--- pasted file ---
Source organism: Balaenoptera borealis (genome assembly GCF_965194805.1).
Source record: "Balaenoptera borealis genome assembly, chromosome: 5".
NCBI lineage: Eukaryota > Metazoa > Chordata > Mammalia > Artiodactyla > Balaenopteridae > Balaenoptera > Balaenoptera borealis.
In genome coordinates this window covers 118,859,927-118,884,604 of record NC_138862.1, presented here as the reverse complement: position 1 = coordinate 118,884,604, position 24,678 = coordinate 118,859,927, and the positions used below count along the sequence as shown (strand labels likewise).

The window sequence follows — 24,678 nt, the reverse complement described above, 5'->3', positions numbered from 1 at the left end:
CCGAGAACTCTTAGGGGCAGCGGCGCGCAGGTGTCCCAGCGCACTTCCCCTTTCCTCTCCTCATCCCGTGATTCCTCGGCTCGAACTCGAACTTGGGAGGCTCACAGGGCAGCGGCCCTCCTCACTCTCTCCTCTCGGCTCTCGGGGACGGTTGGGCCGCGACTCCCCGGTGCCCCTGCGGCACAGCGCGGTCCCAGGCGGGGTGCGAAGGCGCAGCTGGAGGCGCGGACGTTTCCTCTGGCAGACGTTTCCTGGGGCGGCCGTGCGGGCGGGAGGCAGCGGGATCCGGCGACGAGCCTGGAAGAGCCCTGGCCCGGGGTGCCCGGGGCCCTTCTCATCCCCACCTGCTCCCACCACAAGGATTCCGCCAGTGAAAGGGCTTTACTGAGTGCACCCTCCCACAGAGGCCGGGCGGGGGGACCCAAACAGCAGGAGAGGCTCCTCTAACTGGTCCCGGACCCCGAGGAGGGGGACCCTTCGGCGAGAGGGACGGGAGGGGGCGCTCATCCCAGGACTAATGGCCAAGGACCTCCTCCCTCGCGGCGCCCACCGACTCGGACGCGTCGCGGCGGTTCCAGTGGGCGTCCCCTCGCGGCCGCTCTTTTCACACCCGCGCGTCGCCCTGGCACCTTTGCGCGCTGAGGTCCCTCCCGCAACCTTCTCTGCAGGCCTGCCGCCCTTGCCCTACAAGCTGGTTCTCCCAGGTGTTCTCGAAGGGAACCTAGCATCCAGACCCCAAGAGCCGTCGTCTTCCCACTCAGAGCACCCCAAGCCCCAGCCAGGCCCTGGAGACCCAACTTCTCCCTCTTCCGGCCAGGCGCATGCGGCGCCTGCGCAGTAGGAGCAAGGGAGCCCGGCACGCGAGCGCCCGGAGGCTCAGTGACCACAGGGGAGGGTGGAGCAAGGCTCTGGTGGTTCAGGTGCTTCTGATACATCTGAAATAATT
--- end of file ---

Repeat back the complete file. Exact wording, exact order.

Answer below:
Source organism: Balaenoptera borealis (genome assembly GCF_965194805.1).
Source record: "Balaenoptera borealis genome assembly, chromosome: 5".
NCBI lineage: Eukaryota > Metazoa > Chordata > Mammalia > Artiodactyla > Balaenopteridae > Balaenoptera > Balaenoptera borealis.
In genome coordinates this window covers 118,859,927-118,884,604 of record NC_138862.1, presented here as the reverse complement: position 1 = coordinate 118,884,604, position 24,678 = coordinate 118,859,927, and the positions used below count along the sequence as shown (strand labels likewise).

The window sequence follows — 24,678 nt, the reverse complement described above, 5'->3', positions numbered from 1 at the left end:
CCGAGAACTCTTAGGGGCAGCGGCGCGCAGGTGTCCCAGCGCACTTCCCCTTTCCTCTCCTCATCCCGTGATTCCTCGGCTCGAACTCGAACTTGGGAGGCTCACAGGGCAGCGGCCCTCCTCACTCTCTCCTCTCGGCTCTCGGGGACGGTTGGGCCGCGACTCCCCGGTGCCCCTGCGGCACAGCGCGGTCCCAGGCGGGGTGCGAAGGCGCAGCTGGAGGCGCGGACGTTTCCTCTGGCAGACGTTTCCTGGGGCGGCCGTGCGGGCGGGAGGCAGCGGGATCCGGCGACGAGCCTGGAAGAGCCCTGGCCCGGGGTGCCCGGGGCCCTTCTCATCCCCACCTGCTCCCACCACAAGGATTCCGCCAGTGAAAGGGCTTTACTGAGTGCACCCTCCCACAGAGGCCGGGCGGGGGGACCCAAACAGCAGGAGAGGCTCCTCTAACTGGTCCCGGACCCCGAGGAGGGGGACCCTTCGGCGAGAGGGACGGGAGGGGGCGCTCATCCCAGGACTAATGGCCAAGGACCTCCTCCCTCGCGGCGCCCACCGACTCGGACGCGTCGCGGCGGTTCCAGTGGGCGTCCCCTCGCGGCCGCTCTTTTCACACCCGCGCGTCGCCCTGGCACCTTTGCGCGCTGAGGTCCCTCCCGCAACCTTCTCTGCAGGCCTGCCGCCCTTGCCCTACAAGCTGGTTCTCCCAGGTGTTCTCGAAGGGAACCTAGCATCCAGACCCCAAGAGCCGTCGTCTTCCCACTCAGAGCACCCCAAGCCCCAGCCAGGCCCTGGAGACCCAACTTCTCCCTCTTCCGGCCAGGCGCATGCGGCGCCTGCGCAGTAGGAGCAAGGGAGCCCGGCACGCGAGCGCCCGGAGGCTCAGTGACCACAGGGGAGGGTGGAGCAAGGCTCTGGTGGTTCAGGTGCTTCTGATACATCTGAAATAATT